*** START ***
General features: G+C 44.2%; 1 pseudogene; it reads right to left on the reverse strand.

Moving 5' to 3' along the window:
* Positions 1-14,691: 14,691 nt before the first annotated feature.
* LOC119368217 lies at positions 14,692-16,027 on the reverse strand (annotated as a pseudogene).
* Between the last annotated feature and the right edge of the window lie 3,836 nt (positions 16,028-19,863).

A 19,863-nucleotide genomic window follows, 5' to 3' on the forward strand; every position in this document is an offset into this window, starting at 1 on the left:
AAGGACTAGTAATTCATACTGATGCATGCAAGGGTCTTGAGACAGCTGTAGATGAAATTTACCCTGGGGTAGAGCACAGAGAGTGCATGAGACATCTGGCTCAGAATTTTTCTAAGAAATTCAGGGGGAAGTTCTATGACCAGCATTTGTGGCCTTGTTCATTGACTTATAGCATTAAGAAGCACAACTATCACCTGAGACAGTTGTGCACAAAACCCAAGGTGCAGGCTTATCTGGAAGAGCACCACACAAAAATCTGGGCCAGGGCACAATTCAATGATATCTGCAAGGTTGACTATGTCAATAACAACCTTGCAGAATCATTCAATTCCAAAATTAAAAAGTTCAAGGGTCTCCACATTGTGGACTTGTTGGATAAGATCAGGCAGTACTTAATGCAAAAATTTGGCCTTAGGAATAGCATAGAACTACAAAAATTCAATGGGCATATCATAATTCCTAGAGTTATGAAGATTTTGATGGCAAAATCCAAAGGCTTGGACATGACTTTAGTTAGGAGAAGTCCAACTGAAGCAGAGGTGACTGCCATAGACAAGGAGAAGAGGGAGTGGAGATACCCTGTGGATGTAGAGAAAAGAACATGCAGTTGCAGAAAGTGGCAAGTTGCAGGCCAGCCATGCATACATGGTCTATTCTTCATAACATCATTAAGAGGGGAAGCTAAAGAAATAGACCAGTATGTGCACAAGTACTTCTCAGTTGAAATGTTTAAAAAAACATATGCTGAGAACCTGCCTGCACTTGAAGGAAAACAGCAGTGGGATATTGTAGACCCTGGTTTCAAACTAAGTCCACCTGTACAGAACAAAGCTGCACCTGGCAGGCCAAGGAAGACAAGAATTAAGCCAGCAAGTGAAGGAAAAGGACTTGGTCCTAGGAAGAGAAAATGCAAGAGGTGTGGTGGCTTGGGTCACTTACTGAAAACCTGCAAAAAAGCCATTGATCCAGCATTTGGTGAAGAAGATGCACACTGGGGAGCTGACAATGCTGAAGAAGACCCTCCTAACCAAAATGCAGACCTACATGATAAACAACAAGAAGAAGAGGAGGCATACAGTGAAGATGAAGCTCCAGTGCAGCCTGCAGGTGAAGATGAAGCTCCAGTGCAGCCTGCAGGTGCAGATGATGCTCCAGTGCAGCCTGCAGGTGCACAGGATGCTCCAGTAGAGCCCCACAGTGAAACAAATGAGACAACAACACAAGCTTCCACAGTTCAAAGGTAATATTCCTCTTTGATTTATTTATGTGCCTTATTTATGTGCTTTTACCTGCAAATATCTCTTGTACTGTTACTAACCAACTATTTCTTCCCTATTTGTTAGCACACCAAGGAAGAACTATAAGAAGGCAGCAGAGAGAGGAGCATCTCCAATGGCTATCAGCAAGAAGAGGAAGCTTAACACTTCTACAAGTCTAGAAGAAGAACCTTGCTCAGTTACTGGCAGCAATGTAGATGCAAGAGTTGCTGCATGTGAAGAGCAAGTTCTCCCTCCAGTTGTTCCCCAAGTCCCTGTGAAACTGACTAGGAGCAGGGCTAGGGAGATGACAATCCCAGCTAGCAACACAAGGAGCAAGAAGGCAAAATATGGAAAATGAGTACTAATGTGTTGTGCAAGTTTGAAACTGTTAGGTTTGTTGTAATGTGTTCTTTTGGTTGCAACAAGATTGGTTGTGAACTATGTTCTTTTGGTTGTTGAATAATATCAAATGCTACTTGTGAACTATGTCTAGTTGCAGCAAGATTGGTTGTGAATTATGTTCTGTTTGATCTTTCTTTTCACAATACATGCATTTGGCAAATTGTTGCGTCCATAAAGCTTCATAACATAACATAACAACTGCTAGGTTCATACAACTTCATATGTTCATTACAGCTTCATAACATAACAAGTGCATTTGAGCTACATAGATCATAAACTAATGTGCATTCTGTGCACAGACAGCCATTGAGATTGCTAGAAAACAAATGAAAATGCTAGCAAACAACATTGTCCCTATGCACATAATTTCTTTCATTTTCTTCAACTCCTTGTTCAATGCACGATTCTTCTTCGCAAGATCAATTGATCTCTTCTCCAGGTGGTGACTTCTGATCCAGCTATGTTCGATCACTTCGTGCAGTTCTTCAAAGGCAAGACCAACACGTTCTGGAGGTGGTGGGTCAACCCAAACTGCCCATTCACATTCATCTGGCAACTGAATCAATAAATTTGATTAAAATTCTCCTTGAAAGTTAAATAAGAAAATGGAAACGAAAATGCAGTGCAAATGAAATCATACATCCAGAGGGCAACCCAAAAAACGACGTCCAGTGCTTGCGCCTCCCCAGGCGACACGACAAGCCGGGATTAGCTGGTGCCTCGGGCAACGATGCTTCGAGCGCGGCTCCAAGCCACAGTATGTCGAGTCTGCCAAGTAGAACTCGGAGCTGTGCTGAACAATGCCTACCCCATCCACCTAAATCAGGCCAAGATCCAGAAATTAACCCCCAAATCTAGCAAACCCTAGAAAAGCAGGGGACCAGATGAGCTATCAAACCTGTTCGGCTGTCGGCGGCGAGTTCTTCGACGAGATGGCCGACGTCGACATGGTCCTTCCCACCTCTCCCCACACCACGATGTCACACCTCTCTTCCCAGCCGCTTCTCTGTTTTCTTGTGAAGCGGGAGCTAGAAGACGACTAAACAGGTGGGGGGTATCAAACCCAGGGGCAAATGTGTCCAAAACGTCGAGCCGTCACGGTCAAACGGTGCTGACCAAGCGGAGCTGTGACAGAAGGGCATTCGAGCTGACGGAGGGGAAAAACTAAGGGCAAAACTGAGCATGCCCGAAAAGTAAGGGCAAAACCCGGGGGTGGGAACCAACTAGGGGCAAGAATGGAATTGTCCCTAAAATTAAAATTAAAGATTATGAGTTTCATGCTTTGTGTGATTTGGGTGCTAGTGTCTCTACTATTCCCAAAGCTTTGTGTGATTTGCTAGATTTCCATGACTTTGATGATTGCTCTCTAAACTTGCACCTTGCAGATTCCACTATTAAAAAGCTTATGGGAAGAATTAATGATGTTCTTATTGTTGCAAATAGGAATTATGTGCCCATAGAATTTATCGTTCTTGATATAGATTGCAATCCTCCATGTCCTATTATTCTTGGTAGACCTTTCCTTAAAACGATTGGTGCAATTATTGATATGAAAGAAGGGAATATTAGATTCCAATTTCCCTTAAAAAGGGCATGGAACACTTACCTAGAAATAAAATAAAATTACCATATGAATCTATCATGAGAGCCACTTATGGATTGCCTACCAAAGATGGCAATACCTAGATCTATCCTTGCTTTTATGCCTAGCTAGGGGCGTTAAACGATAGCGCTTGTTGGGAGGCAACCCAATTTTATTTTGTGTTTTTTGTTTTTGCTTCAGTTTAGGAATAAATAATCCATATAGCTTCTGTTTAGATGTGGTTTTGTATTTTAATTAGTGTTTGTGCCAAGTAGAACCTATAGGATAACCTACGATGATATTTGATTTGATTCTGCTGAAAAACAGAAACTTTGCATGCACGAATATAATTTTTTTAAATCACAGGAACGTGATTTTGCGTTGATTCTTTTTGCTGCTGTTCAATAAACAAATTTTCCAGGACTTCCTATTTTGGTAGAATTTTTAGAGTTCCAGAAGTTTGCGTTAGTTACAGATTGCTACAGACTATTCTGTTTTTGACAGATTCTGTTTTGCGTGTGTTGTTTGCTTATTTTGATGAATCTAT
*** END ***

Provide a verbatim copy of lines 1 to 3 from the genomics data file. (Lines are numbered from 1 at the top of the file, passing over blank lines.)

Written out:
General features: G+C 44.2%; 1 pseudogene; it reads right to left on the reverse strand.

Moving 5' to 3' along the window:
* Positions 1-14,691: 14,691 nt before the first annotated feature.